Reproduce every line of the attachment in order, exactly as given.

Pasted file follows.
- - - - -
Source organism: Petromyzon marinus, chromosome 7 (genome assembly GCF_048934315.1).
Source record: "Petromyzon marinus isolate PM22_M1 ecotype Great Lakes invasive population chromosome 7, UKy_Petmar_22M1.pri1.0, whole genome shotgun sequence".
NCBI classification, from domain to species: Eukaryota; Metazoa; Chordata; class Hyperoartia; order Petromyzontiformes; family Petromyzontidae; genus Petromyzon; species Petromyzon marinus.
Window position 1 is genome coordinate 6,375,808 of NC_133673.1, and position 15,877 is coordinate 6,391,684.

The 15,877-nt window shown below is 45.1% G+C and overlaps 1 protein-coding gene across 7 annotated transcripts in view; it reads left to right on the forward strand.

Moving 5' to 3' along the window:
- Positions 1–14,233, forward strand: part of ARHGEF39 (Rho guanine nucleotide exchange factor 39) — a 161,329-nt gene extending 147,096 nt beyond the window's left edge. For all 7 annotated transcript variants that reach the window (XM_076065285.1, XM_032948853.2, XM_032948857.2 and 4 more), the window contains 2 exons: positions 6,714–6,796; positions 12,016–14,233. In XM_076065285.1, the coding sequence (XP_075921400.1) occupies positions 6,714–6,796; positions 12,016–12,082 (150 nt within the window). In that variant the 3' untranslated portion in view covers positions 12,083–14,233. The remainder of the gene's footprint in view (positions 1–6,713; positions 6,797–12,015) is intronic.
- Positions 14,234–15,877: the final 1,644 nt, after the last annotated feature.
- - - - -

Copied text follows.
Source organism: Petromyzon marinus, chromosome 7 (genome assembly GCF_048934315.1).
Source record: "Petromyzon marinus isolate PM22_M1 ecotype Great Lakes invasive population chromosome 7, UKy_Petmar_22M1.pri1.0, whole genome shotgun sequence".
NCBI classification, from domain to species: Eukaryota; Metazoa; Chordata; class Hyperoartia; order Petromyzontiformes; family Petromyzontidae; genus Petromyzon; species Petromyzon marinus.
Window position 1 is genome coordinate 6,375,808 of NC_133673.1, and position 15,877 is coordinate 6,391,684.

The 15,877-nt window shown below is 45.1% G+C and overlaps 1 protein-coding gene across 7 annotated transcripts in view; it reads left to right on the forward strand.

Moving 5' to 3' along the window:
- Positions 1–14,233, forward strand: part of ARHGEF39 (Rho guanine nucleotide exchange factor 39) — a 161,329-nt gene extending 147,096 nt beyond the window's left edge. For all 7 annotated transcript variants that reach the window (XM_076065285.1, XM_032948853.2, XM_032948857.2 and 4 more), the window contains 2 exons: positions 6,714–6,796; positions 12,016–14,233. In XM_076065285.1, the coding sequence (XP_075921400.1) occupies positions 6,714–6,796; positions 12,016–12,082 (150 nt within the window). In that variant the 3' untranslated portion in view covers positions 12,083–14,233. The remainder of the gene's footprint in view (positions 1–6,713; positions 6,797–12,015) is intronic.
- Positions 14,234–15,877: the final 1,644 nt, after the last annotated feature.